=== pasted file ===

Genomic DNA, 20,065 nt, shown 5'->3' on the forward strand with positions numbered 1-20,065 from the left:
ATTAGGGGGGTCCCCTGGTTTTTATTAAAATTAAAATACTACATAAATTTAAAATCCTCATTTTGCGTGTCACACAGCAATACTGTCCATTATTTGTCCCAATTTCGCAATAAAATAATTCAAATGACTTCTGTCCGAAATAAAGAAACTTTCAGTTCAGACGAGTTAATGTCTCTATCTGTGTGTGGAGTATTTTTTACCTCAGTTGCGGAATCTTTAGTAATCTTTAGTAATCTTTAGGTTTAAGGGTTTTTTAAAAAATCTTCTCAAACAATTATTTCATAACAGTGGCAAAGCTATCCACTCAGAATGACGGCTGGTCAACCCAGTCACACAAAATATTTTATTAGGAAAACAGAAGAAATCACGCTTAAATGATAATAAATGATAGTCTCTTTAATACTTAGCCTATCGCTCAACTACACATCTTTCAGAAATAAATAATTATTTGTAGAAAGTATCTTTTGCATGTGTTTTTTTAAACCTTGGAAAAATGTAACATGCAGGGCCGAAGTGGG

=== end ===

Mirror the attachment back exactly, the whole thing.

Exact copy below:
Genomic DNA, 20,065 nt, shown 5'->3' on the forward strand with positions numbered 1-20,065 from the left:
ATTAGGGGGGTCCCCTGGTTTTTATTAAAATTAAAATACTACATAAATTTAAAATCCTCATTTTGCGTGTCACACAGCAATACTGTCCATTATTTGTCCCAATTTCGCAATAAAATAATTCAAATGACTTCTGTCCGAAATAAAGAAACTTTCAGTTCAGACGAGTTAATGTCTCTATCTGTGTGTGGAGTATTTTTTACCTCAGTTGCGGAATCTTTAGTAATCTTTAGTAATCTTTAGGTTTAAGGGTTTTTTAAAAAATCTTCTCAAACAATTATTTCATAACAGTGGCAAAGCTATCCACTCAGAATGACGGCTGGTCAACCCAGTCACACAAAATATTTTATTAGGAAAACAGAAGAAATCACGCTTAAATGATAATAAATGATAGTCTCTTTAATACTTAGCCTATCGCTCAACTACACATCTTTCAGAAATAAATAATTATTTGTAGAAAGTATCTTTTGCATGTGTTTTTTTAAACCTTGGAAAAATGTAACATGCAGGGCCGAAGTGGG